However, the generic stability of viewing the film as horror is offset by the fact that it seeks to detach the stereotypes of voyeurism, misogyny, and formulaic simplicity of the genre (Horror: the film reader, 159). This is achieved through scenes where the strong, female lead of Foster exerts real physical strength on the FBI training course, highlighted by the signs “Hurt, agony, pain…love it”. Also in opposion to Carol Clover’s argument Starling does not have a romantic attachment in the film and that is rare in Hollywood and reinforces her position as a powerful woman.
We are encouraged by the mise en scene to think of the film as gothic horror in the same vain as ‘Dracula’. When Hannibal murders two prison guards in order to escape from his make shift cell he takes great pleasure in biting the face of one of the victims leaving blood smeared across his mouth. This disturbing scene has an added dimension of horror by the presence of classical music, traditionally a sign of the educated within society. Traditionally gothic horror has centred on monsters from the educated and upper class world, for example, ‘Dracula’, ‘Dr Jekyll and Hyde’ and ‘Frankenstein’.
There is a need to make a spectacle in this genre and this is achieved through Lector’s disturbed artwork. Initially his images of Clarice holding a lamb and later his victim draped in an American flag and hung like an angel. Gothic horror is also apparent in many of the settings particularly the prison where we first meet Hannibal. This evokes images of Victorian asylums with bare brick walls, iron bars and hysterical in mates.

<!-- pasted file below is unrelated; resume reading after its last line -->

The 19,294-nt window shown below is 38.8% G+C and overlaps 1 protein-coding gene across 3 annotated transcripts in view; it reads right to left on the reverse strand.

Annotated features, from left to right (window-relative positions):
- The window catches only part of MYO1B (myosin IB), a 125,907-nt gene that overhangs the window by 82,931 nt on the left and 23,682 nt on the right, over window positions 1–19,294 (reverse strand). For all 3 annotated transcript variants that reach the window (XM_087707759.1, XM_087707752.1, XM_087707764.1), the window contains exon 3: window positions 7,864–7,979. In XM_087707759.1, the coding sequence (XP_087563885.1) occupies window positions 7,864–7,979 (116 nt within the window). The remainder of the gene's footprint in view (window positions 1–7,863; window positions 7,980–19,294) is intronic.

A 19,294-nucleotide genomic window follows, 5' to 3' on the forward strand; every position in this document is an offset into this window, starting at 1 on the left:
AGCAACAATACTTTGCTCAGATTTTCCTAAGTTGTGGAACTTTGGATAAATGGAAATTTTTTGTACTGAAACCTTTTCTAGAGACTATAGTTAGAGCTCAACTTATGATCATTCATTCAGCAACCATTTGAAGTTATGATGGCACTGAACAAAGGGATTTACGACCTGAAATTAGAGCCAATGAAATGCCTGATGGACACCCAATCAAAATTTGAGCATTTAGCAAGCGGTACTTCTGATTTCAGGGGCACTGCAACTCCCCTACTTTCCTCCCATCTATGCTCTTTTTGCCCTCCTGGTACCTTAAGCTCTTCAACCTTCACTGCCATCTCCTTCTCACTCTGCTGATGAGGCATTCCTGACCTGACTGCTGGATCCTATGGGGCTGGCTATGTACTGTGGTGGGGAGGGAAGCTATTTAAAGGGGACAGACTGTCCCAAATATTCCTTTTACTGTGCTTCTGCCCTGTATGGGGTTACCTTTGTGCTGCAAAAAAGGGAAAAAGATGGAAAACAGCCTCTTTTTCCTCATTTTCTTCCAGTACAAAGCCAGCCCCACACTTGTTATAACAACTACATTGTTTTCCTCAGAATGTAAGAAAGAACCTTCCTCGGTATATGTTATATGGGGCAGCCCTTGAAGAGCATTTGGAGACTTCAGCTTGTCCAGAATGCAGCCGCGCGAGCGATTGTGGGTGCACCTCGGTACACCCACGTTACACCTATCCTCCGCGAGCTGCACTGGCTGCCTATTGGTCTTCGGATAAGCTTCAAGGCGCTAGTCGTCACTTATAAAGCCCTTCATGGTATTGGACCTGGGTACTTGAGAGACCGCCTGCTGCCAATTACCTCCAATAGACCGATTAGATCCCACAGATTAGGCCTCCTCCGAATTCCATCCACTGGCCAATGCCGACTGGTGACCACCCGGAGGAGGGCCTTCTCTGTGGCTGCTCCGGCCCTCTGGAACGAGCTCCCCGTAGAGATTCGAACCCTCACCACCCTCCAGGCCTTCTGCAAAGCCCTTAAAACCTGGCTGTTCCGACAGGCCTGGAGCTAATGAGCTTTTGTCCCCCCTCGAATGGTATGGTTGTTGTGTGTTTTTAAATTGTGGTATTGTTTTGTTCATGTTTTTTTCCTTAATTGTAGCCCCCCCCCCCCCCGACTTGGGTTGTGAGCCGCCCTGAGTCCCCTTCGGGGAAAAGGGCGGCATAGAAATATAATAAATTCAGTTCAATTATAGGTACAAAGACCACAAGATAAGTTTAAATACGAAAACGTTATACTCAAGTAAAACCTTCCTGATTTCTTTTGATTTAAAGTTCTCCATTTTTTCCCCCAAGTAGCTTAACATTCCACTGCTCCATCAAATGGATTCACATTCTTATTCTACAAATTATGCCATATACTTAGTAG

This is in stark contrast with the realist horror created by Hannibal himself. Doctor Chilton claims in the movie “he’s a monster, a pure psychopath” yet Lector and Bill are “possible realistic monsters (Freeland, 1995, 130). Indeed the character of Buffalo Bill was created through case studies of previous serial killers Ed Gein, Ted Bundy and Gary Michael Heidnik. These monsters are true to life and this causes instability between the standard genre of horror that we believe to be fictitious and the sub genre of realist horror. The film intentionally plays upon confusions between representations of fiction and reality.
By the nature of generic constellations films will often go through a series of generic instabilities in context with new audiences and social beliefs. ‘Silence of the Lambs’ was initially classified as a thriller, crime and psychological movie but as time has progressed it has gradually reduced to psychological horror. The process of generic instability is typically forgotten, hence our belief that classic Hollywood operated via pure genre films (Altman, 2001, 140).
It seems generic instability and generic constellation relate to the idea that genres are fluid, ever changing states of cinematic convention. In order for films to be creative and original genres need to constellate and/ or become instable. Although audiences view a film with a set of generic expectations they want the film to work autonomously within it’s selection of genres. There is no such thing as a pure genre film or ‘X factor’ that optimises what creates a horror, romance or western genre.
This is evident in Silence of the Lambs. The movie works superbly as a horror and a psychological thriller. It is hard to distinguish where one genre ends and anther begins and surely this is a sign of a successful generic constellation? Although critics and filmmakers avoided the classification of horror it has illustrated that the genre can be as legitimate and respected as any other. It also important to remember that although genre has important economic and cinematic influences it cannot be accorded sole determination over the end product.